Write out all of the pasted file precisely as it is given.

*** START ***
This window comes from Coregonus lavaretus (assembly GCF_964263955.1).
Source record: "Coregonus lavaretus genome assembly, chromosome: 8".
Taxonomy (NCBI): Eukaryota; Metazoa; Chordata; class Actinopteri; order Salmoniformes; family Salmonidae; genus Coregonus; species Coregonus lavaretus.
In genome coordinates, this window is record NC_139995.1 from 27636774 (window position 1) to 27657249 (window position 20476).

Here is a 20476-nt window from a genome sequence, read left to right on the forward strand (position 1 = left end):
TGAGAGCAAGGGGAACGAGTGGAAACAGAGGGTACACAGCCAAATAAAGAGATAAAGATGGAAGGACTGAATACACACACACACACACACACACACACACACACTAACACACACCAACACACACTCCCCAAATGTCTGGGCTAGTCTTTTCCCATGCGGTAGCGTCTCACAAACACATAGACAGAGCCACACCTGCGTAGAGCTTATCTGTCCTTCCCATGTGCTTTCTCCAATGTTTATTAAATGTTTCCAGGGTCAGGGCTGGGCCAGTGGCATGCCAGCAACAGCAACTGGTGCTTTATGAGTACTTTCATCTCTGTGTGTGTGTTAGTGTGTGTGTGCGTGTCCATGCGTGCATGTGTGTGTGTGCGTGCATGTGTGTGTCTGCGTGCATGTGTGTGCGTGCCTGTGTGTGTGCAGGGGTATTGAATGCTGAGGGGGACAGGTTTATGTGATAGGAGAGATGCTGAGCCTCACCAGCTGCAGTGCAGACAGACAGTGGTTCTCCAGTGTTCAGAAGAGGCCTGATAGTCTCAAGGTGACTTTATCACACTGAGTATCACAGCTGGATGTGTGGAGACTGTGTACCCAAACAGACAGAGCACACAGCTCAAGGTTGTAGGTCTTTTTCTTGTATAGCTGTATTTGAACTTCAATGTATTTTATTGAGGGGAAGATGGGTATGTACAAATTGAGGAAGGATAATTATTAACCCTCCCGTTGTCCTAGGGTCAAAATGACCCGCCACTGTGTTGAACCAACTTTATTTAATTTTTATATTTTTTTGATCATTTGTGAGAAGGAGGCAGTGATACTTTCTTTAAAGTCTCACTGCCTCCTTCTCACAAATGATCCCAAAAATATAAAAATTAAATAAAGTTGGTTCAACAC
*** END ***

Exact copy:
This window comes from Coregonus lavaretus (assembly GCF_964263955.1).
Source record: "Coregonus lavaretus genome assembly, chromosome: 8".
Taxonomy (NCBI): Eukaryota; Metazoa; Chordata; class Actinopteri; order Salmoniformes; family Salmonidae; genus Coregonus; species Coregonus lavaretus.
In genome coordinates, this window is record NC_139995.1 from 27636774 (window position 1) to 27657249 (window position 20476).

Here is a 20476-nt window from a genome sequence, read left to right on the forward strand (position 1 = left end):
TGAGAGCAAGGGGAACGAGTGGAAACAGAGGGTACACAGCCAAATAAAGAGATAAAGATGGAAGGACTGAATACACACACACACACACACACACACACACACACTAACACACACCAACACACACTCCCCAAATGTCTGGGCTAGTCTTTTCCCATGCGGTAGCGTCTCACAAACACATAGACAGAGCCACACCTGCGTAGAGCTTATCTGTCCTTCCCATGTGCTTTCTCCAATGTTTATTAAATGTTTCCAGGGTCAGGGCTGGGCCAGTGGCATGCCAGCAACAGCAACTGGTGCTTTATGAGTACTTTCATCTCTGTGTGTGTGTTAGTGTGTGTGTGCGTGTCCATGCGTGCATGTGTGTGTGTGCGTGCATGTGTGTGTCTGCGTGCATGTGTGTGCGTGCCTGTGTGTGTGCAGGGGTATTGAATGCTGAGGGGGACAGGTTTATGTGATAGGAGAGATGCTGAGCCTCACCAGCTGCAGTGCAGACAGACAGTGGTTCTCCAGTGTTCAGAAGAGGCCTGATAGTCTCAAGGTGACTTTATCACACTGAGTATCACAGCTGGATGTGTGGAGACTGTGTACCCAAACAGACAGAGCACACAGCTCAAGGTTGTAGGTCTTTTTCTTGTATAGCTGTATTTGAACTTCAATGTATTTTATTGAGGGGAAGATGGGTATGTACAAATTGAGGAAGGATAATTATTAACCCTCCCGTTGTCCTAGGGTCAAAATGACCCGCCACTGTGTTGAACCAACTTTATTTAATTTTTATATTTTTTTGATCATTTGTGAGAAGGAGGCAGTGATACTTTCTTTAAAGTCTCACTGCCTCCTTCTCACAAATGATCCCAAAAATATAAAAATTAAATAAAGTTGGTTCAACAC